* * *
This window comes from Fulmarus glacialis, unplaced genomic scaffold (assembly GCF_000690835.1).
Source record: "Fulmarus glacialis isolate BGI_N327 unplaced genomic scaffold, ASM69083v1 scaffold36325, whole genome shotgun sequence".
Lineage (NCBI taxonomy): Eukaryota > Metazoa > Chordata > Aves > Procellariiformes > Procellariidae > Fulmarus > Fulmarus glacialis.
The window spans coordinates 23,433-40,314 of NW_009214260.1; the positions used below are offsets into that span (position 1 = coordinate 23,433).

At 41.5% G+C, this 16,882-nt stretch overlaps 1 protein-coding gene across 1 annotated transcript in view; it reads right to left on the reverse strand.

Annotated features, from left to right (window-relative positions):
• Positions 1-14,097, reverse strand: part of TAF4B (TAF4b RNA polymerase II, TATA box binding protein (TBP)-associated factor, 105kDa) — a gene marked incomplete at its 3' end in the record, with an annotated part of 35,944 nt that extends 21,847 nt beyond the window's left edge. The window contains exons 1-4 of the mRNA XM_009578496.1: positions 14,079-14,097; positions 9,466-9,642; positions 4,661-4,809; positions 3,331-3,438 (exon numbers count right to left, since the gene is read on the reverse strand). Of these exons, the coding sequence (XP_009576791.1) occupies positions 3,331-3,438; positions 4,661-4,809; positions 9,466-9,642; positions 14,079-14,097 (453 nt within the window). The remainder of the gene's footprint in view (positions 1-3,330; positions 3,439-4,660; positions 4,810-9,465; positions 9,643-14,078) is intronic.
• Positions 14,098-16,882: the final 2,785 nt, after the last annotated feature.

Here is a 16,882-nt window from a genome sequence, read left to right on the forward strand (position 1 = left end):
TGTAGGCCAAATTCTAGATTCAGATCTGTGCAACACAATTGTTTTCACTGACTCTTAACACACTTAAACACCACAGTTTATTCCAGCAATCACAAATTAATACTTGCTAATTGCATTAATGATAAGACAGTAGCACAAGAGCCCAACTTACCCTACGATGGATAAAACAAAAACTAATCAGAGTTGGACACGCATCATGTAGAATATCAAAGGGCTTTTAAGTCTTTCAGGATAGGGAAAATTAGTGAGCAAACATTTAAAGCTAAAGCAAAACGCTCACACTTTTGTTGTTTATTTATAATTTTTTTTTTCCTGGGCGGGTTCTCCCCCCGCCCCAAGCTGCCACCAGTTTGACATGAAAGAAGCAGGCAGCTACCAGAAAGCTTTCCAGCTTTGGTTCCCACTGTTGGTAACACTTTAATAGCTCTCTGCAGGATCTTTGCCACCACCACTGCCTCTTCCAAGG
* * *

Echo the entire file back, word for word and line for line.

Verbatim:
This window comes from Fulmarus glacialis, unplaced genomic scaffold (assembly GCF_000690835.1).
Source record: "Fulmarus glacialis isolate BGI_N327 unplaced genomic scaffold, ASM69083v1 scaffold36325, whole genome shotgun sequence".
Lineage (NCBI taxonomy): Eukaryota > Metazoa > Chordata > Aves > Procellariiformes > Procellariidae > Fulmarus > Fulmarus glacialis.
The window spans coordinates 23,433-40,314 of NW_009214260.1; the positions used below are offsets into that span (position 1 = coordinate 23,433).

At 41.5% G+C, this 16,882-nt stretch overlaps 1 protein-coding gene across 1 annotated transcript in view; it reads right to left on the reverse strand.

Annotated features, from left to right (window-relative positions):
• Positions 1-14,097, reverse strand: part of TAF4B (TAF4b RNA polymerase II, TATA box binding protein (TBP)-associated factor, 105kDa) — a gene marked incomplete at its 3' end in the record, with an annotated part of 35,944 nt that extends 21,847 nt beyond the window's left edge. The window contains exons 1-4 of the mRNA XM_009578496.1: positions 14,079-14,097; positions 9,466-9,642; positions 4,661-4,809; positions 3,331-3,438 (exon numbers count right to left, since the gene is read on the reverse strand). Of these exons, the coding sequence (XP_009576791.1) occupies positions 3,331-3,438; positions 4,661-4,809; positions 9,466-9,642; positions 14,079-14,097 (453 nt within the window). The remainder of the gene's footprint in view (positions 1-3,330; positions 3,439-4,660; positions 4,810-9,465; positions 9,643-14,078) is intronic.
• Positions 14,098-16,882: the final 2,785 nt, after the last annotated feature.

Here is a 16,882-nt window from a genome sequence, read left to right on the forward strand (position 1 = left end):
TGTAGGCCAAATTCTAGATTCAGATCTGTGCAACACAATTGTTTTCACTGACTCTTAACACACTTAAACACCACAGTTTATTCCAGCAATCACAAATTAATACTTGCTAATTGCATTAATGATAAGACAGTAGCACAAGAGCCCAACTTACCCTACGATGGATAAAACAAAAACTAATCAGAGTTGGACACGCATCATGTAGAATATCAAAGGGCTTTTAAGTCTTTCAGGATAGGGAAAATTAGTGAGCAAACATTTAAAGCTAAAGCAAAACGCTCACACTTTTGTTGTTTATTTATAATTTTTTTTTTCCTGGGCGGGTTCTCCCCCCGCCCCAAGCTGCCACCAGTTTGACATGAAAGAAGCAGGCAGCTACCAGAAAGCTTTCCAGCTTTGGTTCCCACTGTTGGTAACACTTTAATAGCTCTCTGCAGGATCTTTGCCACCACCACTGCCTCTTCCAAGG